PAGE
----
• Nariyuki Hayashi
  • Dalton W. Dietrich


The beneficial effects of mild to moderate hypothermia in experimental models of brain [4, 5, 6,9,15,20,26] and spinal cord injury [1,18,21,22,24,27] have been reported in many laboratories. Using models of diffuse as well as focal injury, brain and spinal cord cooling have been shown to protect against neuronal damage and improve behavioral outcome. Recently, posttraumatic hypothermia has also been reported to protect against axonal damage [14,16,19]. In addition, the blood-brain barrier consequences of cerebral ischemia and traumatic brain injury are attenuated by moderate hypothermia [8,12,23]. Taken together, these investigations, using different animal models and various morphological and functional endpoints, emphasize how remarkably effective hypothermia can be in protecting central nervous system tissue [2]. Importantly, these experimental findings of therapeutic hypothermia have been supported by clinical data where hypothermic protection has been demonstrated in patients after cardiac arrest and brain trauma [7,10,13,17,25].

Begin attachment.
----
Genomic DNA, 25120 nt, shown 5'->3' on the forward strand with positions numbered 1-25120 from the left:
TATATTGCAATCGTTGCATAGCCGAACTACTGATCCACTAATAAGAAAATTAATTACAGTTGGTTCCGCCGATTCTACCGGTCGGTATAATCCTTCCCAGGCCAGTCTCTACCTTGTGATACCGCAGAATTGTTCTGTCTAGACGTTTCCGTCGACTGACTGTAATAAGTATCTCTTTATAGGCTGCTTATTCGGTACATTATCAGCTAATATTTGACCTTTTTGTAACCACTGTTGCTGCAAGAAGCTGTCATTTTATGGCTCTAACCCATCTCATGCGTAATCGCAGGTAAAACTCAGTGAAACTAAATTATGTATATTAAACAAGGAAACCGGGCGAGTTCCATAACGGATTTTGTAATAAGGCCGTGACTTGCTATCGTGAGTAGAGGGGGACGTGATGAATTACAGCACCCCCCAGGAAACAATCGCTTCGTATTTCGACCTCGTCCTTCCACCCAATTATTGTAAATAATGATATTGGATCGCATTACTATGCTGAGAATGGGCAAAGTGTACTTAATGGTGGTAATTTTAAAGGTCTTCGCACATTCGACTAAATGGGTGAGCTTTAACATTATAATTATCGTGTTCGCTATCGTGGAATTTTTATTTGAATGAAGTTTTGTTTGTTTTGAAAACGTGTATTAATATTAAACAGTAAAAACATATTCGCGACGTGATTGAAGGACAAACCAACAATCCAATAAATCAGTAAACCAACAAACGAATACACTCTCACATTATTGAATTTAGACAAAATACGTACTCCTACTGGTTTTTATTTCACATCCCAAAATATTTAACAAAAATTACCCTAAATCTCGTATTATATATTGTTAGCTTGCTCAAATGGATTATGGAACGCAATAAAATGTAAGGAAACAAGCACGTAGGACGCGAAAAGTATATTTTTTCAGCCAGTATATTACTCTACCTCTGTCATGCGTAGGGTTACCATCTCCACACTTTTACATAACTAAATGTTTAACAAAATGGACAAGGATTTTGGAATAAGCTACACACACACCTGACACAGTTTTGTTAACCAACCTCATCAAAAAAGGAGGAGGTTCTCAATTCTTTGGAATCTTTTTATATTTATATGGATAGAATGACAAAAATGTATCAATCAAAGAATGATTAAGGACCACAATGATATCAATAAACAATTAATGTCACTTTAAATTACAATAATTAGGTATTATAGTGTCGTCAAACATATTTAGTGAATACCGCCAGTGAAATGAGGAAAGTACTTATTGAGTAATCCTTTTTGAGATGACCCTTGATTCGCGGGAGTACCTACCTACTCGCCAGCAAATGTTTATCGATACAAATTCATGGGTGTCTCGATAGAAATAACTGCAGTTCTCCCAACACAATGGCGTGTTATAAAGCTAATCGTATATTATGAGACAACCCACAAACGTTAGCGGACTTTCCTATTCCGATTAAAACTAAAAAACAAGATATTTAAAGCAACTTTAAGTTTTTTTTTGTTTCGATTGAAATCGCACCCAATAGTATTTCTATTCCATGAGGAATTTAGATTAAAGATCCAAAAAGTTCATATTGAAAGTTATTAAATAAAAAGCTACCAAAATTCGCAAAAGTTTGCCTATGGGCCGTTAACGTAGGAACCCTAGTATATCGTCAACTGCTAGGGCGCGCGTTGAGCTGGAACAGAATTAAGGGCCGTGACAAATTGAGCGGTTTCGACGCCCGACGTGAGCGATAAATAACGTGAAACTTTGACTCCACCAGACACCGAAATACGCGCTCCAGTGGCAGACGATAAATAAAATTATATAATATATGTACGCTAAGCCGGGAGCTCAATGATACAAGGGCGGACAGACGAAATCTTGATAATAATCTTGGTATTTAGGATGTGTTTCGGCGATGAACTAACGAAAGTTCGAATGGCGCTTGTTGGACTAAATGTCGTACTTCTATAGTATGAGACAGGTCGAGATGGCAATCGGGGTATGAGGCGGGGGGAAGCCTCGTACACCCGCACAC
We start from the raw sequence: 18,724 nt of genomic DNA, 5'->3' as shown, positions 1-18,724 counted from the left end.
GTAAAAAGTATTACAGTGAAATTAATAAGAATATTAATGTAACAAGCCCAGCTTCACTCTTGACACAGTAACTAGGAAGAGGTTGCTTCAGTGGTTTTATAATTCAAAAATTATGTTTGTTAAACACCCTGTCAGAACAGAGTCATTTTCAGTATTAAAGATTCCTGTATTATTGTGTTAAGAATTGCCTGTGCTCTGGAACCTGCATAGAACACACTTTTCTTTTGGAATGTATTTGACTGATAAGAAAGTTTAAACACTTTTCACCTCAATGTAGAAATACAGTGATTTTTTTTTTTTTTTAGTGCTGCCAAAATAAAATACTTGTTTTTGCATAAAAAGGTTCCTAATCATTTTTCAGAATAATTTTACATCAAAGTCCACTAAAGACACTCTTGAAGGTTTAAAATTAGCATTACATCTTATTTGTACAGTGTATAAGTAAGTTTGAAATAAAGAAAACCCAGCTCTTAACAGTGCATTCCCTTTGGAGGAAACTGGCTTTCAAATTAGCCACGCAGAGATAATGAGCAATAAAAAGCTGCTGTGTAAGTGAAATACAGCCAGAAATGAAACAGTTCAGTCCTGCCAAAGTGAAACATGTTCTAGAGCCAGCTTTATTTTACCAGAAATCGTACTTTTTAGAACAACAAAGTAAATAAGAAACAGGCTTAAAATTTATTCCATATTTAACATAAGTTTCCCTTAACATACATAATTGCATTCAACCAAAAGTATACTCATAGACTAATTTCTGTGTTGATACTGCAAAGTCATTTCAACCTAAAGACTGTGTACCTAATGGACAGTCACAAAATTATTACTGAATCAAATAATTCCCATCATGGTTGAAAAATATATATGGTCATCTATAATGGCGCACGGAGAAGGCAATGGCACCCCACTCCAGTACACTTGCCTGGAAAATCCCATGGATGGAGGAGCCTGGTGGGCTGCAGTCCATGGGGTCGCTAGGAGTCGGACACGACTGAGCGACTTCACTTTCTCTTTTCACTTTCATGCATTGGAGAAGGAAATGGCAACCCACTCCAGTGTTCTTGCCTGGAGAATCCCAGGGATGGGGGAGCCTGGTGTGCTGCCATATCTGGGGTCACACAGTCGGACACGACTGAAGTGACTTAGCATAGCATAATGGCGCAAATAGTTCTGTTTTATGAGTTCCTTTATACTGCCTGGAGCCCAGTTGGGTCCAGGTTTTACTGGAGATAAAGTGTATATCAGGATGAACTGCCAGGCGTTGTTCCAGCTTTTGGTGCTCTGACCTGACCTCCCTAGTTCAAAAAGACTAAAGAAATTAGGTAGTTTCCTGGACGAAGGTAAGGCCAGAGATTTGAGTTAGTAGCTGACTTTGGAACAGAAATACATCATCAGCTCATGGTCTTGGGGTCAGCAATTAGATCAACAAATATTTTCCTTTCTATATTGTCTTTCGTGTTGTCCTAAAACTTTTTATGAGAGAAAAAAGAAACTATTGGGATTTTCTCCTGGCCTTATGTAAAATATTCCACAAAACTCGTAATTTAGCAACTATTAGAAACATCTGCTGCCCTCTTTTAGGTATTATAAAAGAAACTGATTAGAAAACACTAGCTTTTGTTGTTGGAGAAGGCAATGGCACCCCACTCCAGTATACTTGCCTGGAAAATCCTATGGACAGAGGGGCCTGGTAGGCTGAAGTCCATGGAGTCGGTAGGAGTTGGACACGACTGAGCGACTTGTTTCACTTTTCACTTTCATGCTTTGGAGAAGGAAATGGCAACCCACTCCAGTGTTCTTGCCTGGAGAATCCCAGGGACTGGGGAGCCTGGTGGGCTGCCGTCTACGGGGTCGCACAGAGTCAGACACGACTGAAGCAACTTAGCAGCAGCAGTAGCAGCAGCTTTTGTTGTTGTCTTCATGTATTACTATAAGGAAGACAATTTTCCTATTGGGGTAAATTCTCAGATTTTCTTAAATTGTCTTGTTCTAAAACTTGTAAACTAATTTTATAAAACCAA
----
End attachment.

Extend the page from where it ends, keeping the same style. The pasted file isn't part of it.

Traumatic Brain Injury Spinal Cord Injury Therapeutic Hypothermia Severe Traumatic Brain Injury Spinal Cord Ischemia 
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Copyright information

© Springer Japan 2004

Authors and Affiliations

  • Nariyuki Hayashi
    • 1
    • 2
  • Dalton W. Dietrich
    • 3
    • 4
  1. 1.Nihon University Emergency Medical CenterTokyoJapan
  2. 2.Department of Emergency and Critical Care MedicineNihon University School of MedicineTokyoJapan
  3. 3.Department of Neurological Surgery, Neurology and Cell Biology and AnatomyUniversity of Miami School of MedicineMiamiUSA
  4. 4.The Miami Project to Cure ParalysisMiamiUSA

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